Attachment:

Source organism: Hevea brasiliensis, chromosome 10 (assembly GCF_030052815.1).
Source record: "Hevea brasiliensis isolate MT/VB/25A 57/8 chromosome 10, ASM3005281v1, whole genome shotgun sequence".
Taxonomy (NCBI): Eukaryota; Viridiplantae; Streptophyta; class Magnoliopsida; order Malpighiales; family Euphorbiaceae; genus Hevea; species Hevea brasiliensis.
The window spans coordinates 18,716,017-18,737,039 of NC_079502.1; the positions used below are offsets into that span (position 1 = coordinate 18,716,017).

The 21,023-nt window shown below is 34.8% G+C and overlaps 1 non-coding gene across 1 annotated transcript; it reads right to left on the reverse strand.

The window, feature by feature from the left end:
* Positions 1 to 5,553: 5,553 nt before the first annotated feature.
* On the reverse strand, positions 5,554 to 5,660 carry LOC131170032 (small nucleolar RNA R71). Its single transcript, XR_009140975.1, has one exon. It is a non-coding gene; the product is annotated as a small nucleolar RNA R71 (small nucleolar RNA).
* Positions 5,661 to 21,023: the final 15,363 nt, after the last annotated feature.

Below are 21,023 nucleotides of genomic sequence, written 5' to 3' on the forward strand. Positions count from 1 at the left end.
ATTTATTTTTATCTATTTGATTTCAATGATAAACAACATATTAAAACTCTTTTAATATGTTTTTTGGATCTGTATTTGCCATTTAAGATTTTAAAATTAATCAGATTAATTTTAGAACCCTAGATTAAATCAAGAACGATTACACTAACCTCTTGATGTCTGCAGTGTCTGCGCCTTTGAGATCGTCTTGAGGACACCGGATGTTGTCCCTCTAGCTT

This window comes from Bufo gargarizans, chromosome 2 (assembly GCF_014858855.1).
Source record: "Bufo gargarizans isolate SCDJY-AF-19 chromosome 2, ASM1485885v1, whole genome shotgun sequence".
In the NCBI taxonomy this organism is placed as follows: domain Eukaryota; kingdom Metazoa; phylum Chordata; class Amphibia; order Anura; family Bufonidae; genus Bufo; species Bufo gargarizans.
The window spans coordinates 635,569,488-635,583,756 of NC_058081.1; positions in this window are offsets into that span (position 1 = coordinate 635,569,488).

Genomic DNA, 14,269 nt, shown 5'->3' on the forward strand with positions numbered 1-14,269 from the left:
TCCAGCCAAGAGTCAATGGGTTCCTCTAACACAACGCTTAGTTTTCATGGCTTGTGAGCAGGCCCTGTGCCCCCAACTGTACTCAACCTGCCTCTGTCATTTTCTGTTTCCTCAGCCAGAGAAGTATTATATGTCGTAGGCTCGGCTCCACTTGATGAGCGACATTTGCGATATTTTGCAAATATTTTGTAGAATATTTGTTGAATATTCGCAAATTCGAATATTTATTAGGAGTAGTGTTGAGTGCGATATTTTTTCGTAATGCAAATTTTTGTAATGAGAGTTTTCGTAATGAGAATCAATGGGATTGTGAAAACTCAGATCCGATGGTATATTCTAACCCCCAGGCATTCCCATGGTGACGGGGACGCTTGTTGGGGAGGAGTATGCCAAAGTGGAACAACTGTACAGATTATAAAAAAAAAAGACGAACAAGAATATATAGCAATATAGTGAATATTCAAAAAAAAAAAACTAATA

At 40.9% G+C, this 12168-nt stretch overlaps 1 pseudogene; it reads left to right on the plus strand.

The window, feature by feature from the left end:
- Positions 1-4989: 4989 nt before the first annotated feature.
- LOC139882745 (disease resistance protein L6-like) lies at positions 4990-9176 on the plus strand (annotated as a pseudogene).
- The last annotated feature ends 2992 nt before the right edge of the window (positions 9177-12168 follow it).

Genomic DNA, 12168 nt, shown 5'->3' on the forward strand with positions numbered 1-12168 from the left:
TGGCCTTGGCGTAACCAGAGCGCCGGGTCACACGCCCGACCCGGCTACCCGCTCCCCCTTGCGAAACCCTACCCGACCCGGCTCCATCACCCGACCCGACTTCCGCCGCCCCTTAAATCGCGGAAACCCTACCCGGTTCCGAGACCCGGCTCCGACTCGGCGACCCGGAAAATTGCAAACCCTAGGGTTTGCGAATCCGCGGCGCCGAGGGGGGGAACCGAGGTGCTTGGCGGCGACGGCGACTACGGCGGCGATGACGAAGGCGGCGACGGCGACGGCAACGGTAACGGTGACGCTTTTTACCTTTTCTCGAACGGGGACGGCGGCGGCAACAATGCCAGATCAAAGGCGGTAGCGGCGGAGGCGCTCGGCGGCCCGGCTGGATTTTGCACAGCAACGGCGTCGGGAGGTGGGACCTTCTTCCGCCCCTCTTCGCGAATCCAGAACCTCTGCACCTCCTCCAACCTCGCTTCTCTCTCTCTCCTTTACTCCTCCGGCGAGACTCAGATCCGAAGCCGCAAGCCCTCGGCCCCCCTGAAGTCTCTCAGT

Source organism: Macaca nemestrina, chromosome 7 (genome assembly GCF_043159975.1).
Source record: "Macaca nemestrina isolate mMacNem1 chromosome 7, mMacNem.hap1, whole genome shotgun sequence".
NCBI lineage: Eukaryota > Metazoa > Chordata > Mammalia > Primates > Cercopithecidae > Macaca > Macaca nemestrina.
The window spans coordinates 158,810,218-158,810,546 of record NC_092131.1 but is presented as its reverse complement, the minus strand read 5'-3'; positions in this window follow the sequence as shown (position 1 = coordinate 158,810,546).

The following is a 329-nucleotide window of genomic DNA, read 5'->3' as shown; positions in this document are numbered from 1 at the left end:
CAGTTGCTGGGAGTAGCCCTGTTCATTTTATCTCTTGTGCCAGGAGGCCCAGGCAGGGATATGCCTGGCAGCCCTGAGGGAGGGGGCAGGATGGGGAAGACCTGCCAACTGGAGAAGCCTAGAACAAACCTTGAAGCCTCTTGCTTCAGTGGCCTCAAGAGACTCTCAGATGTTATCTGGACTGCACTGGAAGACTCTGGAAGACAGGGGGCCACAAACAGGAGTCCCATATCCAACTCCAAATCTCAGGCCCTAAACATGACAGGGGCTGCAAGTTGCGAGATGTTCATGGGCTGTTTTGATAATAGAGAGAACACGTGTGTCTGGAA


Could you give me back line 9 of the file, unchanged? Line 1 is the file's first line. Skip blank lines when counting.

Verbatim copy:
* Positions 5,661 to 21,023: the final 15,363 nt, after the last annotated feature.